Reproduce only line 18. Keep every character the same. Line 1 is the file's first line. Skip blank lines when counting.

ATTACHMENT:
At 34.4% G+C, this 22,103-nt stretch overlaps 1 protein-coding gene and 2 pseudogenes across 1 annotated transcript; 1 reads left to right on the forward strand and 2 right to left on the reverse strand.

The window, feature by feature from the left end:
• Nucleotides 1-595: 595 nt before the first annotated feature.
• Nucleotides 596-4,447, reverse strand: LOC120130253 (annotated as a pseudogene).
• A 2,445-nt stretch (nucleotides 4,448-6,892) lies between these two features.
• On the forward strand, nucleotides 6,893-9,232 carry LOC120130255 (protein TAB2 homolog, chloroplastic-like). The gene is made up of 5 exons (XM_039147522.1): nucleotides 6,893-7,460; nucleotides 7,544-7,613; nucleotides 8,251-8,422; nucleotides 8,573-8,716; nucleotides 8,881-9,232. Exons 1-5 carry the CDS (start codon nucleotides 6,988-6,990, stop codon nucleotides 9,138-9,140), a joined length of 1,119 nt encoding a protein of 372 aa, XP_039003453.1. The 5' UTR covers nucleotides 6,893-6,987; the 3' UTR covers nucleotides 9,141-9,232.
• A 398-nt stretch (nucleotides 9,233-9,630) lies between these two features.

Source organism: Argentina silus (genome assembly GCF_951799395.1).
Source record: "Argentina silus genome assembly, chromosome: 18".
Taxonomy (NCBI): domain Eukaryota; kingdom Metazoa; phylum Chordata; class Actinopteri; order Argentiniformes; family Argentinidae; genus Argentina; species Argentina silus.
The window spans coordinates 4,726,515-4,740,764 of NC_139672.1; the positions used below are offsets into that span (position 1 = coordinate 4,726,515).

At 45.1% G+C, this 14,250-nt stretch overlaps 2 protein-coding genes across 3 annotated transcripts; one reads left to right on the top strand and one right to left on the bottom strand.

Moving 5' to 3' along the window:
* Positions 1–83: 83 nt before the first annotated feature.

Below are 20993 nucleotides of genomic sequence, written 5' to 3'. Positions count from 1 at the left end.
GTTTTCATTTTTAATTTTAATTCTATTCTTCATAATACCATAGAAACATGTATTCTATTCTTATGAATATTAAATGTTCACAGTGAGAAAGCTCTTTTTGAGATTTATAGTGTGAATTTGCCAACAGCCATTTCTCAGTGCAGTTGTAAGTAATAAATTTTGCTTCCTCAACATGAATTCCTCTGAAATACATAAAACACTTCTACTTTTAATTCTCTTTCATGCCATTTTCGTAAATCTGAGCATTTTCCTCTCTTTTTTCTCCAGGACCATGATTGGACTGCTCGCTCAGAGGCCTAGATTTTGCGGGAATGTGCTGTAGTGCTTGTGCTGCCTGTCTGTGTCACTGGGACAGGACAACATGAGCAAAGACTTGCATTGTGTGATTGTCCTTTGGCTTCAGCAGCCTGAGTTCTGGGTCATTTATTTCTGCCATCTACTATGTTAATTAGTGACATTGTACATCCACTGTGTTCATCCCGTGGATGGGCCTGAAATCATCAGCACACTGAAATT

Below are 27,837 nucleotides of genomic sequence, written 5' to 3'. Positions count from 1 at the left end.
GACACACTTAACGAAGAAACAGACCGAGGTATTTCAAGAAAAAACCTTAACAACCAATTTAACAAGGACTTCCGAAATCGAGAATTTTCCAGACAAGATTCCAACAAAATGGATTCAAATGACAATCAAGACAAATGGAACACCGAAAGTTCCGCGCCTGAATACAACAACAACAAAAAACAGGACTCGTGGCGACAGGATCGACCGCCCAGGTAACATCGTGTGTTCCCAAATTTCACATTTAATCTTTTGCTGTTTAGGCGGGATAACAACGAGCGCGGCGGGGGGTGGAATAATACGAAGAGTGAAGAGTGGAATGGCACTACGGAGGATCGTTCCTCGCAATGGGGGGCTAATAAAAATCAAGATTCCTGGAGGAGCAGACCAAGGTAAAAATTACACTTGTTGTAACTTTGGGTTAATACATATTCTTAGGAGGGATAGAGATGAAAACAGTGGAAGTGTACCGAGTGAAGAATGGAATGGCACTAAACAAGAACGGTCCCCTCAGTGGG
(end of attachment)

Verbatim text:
GACACACTTAACGAAGAAACAGACCGAGGTATTTCAAGAAAAAACCTTAACAACCAATTTAACAAGGACTTCCGAAATCGAGAATTTTCCAGACAAGATTCCAACAAAATGGATTCAAATGACAATCAAGACAAATGGAACACCGAAAGTTCCGCGCCTGAATACAACAACAACAAAAAACAGGACTCGTGGCGACAGGATCGACCGCCCAGGTAACATCGTGTGTTCCCAAATTTCACATTTAATCTTTTGCTGTTTAGGCGGGATAACAACGAGCGCGGCGGGGGGTGGAATAATACGAAGAGTGAAGAGTGGAATGGCACTACGGAGGATCGTTCCTCGCAATGGGGGGCTAATAAAAATCAAGATTCCTGGAGGAGCAGACCAAGGTAAAAATTACACTTGTTGTAACTTTGGGTTAATACATATTCTTAGGAGGGATAGAGATGAAAACAGTGGAAGTGTACCGAGTGAAGAATGGAATGGCACTAAACAAGAACGGTCCCCTCAGTGGG